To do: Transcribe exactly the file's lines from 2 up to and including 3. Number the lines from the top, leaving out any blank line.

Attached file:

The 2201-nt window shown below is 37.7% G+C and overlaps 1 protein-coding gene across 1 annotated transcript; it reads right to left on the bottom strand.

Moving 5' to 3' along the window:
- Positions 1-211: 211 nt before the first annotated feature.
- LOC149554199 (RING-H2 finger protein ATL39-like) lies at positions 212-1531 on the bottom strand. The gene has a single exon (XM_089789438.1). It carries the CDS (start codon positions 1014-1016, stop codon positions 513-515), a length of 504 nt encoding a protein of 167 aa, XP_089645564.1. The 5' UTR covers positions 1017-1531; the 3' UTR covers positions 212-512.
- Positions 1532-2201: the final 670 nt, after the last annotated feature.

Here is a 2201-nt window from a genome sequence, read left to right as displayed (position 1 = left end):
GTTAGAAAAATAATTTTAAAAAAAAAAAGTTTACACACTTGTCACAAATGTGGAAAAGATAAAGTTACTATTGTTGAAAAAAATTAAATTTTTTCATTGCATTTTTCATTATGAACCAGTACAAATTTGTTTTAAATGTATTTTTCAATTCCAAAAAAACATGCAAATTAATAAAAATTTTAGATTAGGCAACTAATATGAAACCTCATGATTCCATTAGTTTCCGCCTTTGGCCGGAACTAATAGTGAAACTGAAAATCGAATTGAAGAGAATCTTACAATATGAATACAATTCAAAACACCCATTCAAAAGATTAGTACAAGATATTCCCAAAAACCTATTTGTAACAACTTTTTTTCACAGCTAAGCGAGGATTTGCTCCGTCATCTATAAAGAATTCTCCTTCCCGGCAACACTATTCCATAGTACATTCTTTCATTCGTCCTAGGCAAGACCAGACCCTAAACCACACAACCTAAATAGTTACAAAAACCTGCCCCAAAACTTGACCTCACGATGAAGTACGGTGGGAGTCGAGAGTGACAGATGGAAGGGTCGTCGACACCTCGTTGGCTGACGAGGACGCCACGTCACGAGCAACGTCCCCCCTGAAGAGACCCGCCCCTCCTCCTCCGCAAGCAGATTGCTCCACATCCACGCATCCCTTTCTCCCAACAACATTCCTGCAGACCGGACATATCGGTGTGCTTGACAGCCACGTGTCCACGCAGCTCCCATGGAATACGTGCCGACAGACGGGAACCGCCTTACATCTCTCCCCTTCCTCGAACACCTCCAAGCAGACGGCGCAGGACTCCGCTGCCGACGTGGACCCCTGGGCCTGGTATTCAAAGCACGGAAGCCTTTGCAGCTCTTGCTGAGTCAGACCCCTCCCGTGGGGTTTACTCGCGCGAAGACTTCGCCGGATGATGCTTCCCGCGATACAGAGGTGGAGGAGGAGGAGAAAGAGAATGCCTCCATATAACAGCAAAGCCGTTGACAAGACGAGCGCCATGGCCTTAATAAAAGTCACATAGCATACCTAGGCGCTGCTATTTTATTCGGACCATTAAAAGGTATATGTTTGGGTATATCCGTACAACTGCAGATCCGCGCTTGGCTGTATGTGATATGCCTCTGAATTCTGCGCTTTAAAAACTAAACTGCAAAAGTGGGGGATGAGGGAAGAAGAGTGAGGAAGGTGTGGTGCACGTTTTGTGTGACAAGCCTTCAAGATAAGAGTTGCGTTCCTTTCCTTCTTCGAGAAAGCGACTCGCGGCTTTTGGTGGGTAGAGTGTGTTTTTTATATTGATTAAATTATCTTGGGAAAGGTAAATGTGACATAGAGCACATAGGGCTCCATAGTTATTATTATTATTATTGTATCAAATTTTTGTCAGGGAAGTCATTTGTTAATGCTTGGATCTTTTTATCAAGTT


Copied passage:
Moving 5' to 3' along the window:
- Positions 1-211: 211 nt before the first annotated feature.